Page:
Barring massive slips on draft day, avoid the following five big-name players at all costs when selecting your fantasy hockey team.
A move from center to left wing did wonders for Claude Giroux in 2017-18, as he set career highs in goals (34), assists (68), and points (102). However, replicating that success seems like a long shot.
Giroux reached the 30-goal plateau for the first time in his career even though his shot total (193) was his lowest over the course of a full season since 2010-11. This led to an inflated 17.6 shooting percentage - seven points higher than his career mark heading into last season.
In terms of assists, he had 35 secondary helpers compared to 33 primary ones, according to Natural Stat Trick. Forwards usually record more primary assists, so Giroux could be due for some regression there as well.
Giroux's first season on the wing wasn't necessarily a fluke - having Sean Couturier as his center gave the Philadelphia Flyers captain far less defensive responsibility, allowing him to think offense first. Considering it'll likely take a first-round pick to obtain Giroux's services, though, it's doubtful he'll provide a good return on investment if he falls back into the 80-point range.
Bust potential: ☠☠☠
Nicklas Backstrom has been pushed out of fantasy hockey's circle of elite players by Evgeny Kuznetsov. Backstrom spent more than half of last season as Alex Ovechkin's center, but it was evident during the Washington Capitals' postseason run that Kuznetsov is now the best fit for that role.
That's not to say Backstrom's career success is a direct result of riding shotgun with Ovechkin, but the prospects of a full season apart from the Great Eight are scary. The Swede's 0.88 points per game last season was already the third-lowest mark of his career, and his worst since 2010-11.
Even on the second line, Backstrom will pile up a healthy amount of assists, and with a spot on the top power-play unit, he'll get his fair share of points with the man advantage. Still, Backstrom is virtually useless in half of the offensive categories in standard leagues, he plays the deepest position in fantasy hockey by far, and he'll be drafted higher than he should be due to name recognition. Stay away.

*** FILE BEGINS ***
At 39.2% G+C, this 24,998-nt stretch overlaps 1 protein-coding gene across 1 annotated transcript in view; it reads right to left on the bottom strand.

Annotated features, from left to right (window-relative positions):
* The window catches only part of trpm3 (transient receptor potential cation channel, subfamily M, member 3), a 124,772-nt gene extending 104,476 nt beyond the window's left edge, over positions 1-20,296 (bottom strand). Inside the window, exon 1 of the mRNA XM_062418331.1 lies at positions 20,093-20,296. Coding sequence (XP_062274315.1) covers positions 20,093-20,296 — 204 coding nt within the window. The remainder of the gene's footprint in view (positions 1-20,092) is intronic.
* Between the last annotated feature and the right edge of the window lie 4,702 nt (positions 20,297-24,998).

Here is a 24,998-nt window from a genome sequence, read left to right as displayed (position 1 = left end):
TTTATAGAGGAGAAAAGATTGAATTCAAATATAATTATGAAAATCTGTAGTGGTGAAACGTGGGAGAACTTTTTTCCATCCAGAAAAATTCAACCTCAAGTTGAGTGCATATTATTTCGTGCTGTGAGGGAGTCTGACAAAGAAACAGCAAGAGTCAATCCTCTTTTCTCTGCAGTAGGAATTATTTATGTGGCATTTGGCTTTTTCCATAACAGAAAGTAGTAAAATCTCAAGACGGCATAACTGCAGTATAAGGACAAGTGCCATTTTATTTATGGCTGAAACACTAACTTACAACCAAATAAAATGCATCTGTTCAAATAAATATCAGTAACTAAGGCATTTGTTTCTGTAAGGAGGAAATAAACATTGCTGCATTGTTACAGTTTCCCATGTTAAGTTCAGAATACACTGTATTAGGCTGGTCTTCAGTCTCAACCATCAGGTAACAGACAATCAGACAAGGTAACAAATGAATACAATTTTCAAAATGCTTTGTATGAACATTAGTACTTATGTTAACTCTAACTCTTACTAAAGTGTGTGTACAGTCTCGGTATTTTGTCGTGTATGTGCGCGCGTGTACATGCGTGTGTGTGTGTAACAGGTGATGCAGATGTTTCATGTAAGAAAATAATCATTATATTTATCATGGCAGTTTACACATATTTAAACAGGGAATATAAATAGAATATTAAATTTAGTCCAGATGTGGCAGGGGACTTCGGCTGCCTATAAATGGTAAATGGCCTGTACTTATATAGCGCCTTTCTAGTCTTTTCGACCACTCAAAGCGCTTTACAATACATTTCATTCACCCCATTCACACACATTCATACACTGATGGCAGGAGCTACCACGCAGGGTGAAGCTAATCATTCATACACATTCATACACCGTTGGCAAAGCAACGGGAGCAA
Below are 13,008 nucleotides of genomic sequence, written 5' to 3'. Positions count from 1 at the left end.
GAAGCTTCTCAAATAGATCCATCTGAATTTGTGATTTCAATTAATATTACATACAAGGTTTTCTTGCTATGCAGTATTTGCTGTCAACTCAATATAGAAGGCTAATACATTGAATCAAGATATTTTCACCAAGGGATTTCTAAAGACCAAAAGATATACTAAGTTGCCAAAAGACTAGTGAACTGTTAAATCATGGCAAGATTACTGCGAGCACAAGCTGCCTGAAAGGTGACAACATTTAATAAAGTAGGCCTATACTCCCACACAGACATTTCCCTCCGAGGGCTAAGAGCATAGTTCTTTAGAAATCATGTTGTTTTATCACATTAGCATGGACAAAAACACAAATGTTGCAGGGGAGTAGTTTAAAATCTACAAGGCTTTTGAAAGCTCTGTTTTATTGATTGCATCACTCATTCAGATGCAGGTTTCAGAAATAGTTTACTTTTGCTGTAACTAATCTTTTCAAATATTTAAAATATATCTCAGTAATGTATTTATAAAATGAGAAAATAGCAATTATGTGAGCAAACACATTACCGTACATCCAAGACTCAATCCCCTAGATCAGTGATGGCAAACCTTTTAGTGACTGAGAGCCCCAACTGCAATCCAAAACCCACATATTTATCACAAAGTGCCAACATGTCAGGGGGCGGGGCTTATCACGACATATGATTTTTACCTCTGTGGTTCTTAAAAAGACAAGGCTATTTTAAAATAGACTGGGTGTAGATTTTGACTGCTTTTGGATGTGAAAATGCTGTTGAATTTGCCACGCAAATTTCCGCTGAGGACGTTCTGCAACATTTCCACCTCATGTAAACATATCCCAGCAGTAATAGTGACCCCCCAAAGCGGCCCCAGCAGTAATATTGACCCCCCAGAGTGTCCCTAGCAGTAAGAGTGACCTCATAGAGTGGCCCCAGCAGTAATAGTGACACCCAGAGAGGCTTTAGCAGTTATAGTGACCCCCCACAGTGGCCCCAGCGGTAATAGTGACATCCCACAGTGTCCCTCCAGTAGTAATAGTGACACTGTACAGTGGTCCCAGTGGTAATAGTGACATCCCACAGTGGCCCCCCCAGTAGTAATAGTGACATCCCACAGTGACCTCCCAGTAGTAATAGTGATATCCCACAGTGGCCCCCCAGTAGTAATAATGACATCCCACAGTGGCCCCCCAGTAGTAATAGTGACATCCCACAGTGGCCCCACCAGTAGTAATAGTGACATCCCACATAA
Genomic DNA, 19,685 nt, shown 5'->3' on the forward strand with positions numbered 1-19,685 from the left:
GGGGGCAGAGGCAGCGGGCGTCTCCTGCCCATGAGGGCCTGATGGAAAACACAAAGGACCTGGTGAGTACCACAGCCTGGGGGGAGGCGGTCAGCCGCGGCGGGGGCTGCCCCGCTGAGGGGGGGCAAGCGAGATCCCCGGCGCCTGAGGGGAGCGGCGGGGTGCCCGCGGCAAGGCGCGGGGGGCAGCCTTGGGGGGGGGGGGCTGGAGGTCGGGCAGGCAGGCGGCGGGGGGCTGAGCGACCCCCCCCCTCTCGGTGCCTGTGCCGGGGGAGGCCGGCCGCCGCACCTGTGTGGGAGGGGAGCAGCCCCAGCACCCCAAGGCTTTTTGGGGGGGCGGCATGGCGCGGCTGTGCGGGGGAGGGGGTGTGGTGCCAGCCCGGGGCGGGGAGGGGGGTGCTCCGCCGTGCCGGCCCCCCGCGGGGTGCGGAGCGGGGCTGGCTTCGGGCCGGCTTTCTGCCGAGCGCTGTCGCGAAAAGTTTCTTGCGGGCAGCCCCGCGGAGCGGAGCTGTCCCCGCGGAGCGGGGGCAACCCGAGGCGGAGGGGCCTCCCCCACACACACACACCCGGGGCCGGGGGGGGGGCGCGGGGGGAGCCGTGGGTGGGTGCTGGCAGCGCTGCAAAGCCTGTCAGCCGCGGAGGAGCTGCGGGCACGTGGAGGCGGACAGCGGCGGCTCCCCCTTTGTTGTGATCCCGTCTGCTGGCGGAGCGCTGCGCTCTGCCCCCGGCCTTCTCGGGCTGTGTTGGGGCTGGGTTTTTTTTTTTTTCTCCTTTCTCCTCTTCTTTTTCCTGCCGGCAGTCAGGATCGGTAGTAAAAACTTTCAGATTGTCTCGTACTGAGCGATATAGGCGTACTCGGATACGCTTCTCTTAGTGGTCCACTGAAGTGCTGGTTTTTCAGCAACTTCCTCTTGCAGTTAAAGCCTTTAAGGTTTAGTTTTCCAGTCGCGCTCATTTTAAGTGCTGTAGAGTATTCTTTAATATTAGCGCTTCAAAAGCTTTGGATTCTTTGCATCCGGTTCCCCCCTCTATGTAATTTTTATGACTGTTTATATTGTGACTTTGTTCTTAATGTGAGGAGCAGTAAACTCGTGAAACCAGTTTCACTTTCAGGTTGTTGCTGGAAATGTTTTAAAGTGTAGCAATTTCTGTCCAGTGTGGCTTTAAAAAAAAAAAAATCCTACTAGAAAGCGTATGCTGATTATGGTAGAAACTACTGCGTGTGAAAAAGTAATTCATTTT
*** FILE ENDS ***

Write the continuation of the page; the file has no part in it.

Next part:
Bust potential: ☠☠☠☠
William Karlsson was the poster boy for the Vegas Golden Knights' miracle season. A virtually unknown commodity prior to the 2017-18 campaign, he took the league by storm, potting 43 goals after notching just six the season before.
The obvious issue with Karlsson is that his league-leading 23.4 shooting percentage - more than tripling his previous career mark - is completely unsustainable.
Karlsson could still reach 30 goals, but even then, he'd have to increase his shot total by at least 15. If word gets out on Karlsson and he begins to fall past Round 6 or 7, he could be worth scooping up, but do not draft him in the first five rounds in hopes of another 40-goal season.
Bust potential: ☠☠☠☠☠
John Tavares is obviously a boon for the Toronto Maple Leafs, but his arrival hurts Nazem Kadri's fantasy value. Kadri will be relegated to a third-line role, which means less ice time and fewer chances to play alongside Mitch Marner.
Marner was moved to Kadri's line midseason last year, and the results were exceptional. Here's a look at some of Kadri's numbers with and without Marner, per Natural Stat Trick.
|Stat||With Marner||Without Marner|
(All stats per 60 minutes. CF/60: Shot attempts team generated with Kadri on ice; SF/60: Shots on goal team generated with Kadri on ice; GF/60: Goals team generated with Kadri on ice; SCF/60: Scoring chances team generated with Kadri on ice)
Head coach Mike Babcock has gone on record saying he envisions Marner alongside Tavares and Zach Hyman, likely leaving Kadri with Andreas Johnsson on one wing and either Kasperi Kapanen or Connor Brown on the other. Those players are no slouches, but they pale in comparison to Marner.
Kadri will still get his time on the power play, but another 30-goal, 55-point season seems unlikely.
Bust potential: ☠☠☠
The chances of Rasmus Dahlin being a real-life bust are awfully slim, but in fantasy, they're quite high. Even though the potentially generational blue-liner has drawn comparisons to both Erik Karlsson and Nicklas Lidstrom, it's best not to get too excited about him from a fantasy perspective - at least in his first season.
Some rankings project he'll be drafted as early as Round 6 or 7, and ahead of consistent point producers from the back end like Kris Letang, Dougie Hamilton, Torey Krug, Keith Yandle, and Tyson Barrie. Dahlin would need to get 50 points - or at least close to it - to justify such selection in non-keeper leagues.
The sky is the limit for Dahlin's career. However, it will take time for him to adjust to not only the NHL but North America in general before he becomes an elite fantasy defenseman.
Bust potential: ☠☠☠☠
(Photos courtesy: Getty Images)